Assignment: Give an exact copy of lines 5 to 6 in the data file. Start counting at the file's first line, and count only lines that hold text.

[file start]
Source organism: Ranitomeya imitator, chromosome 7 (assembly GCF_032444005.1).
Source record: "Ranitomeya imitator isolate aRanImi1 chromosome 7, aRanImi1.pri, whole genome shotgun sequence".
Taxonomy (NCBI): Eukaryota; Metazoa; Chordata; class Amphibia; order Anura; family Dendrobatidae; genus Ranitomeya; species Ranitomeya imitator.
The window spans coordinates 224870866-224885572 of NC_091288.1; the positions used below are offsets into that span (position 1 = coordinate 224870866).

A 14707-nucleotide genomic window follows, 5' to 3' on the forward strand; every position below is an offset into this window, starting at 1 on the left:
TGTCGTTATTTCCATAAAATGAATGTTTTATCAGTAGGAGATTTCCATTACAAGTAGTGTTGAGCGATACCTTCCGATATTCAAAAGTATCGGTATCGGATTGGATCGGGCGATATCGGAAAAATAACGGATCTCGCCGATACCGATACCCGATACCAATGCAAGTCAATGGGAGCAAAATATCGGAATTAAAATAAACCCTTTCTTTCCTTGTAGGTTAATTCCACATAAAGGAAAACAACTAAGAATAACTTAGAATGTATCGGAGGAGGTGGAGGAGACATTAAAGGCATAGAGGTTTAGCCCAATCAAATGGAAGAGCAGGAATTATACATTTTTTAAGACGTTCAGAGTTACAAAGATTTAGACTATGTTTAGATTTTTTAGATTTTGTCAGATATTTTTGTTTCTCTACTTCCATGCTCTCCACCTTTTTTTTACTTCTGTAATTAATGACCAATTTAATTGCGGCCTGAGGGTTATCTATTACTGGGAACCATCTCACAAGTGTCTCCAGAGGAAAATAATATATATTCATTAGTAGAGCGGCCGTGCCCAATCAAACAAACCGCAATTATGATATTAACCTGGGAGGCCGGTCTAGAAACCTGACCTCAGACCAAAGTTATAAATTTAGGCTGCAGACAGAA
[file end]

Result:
A 14707-nucleotide genomic window follows, 5' to 3' on the forward strand; every position below is an offset into this window, starting at 1 on the left:
TGTCGTTATTTCCATAAAATGAATGTTTTATCAGTAGGAGATTTCCATTACAAGTAGTGTTGAGCGATACCTTCCGATATTCAAAAGTATCGGTATCGGATTGGATCGGGCGATATCGGAAAAATAACGGATCTCGCCGATACCGATACCCGATACCAATGCAAGTCAATGGGAGCAAAATATCGGAATTAAAATAAACCCTTTCTTTCCTTGTAGGTTAATTCCACATAAAGGAAAACAACTAAGAATAACTTAGAATGTATCGGAGGAGGTGGAGGAGACATTAAAGGCATAGAGGTTTAGCCCAATCAAATGGAAGAGCAGGAATTATACATTTTTTAAGACGTTCAGAGTTACAAAGATTTAGACTATGTTTAGATTTTTTAGATTTTGTCAGATATTTTTGTTTCTCTACTTCCATGCTCTCCACCTTTTTTTTACTTCTGTAATTAATGACCAATTTAATTGCGGCCTGAGGGTTATCTATTACTGGGAACCATCTCACAAGTGTCTCCAGAGGAAAATAATATATATTCATTAGTAGAGCGGCCGTGCCCAATCAAACAAACCGCAATTATGATATTAACCTGGGAGGCCGGTCTAGAAACCTGACCTCAGACCAAAGTTATAAATTTAGGCTGCAGACAGAA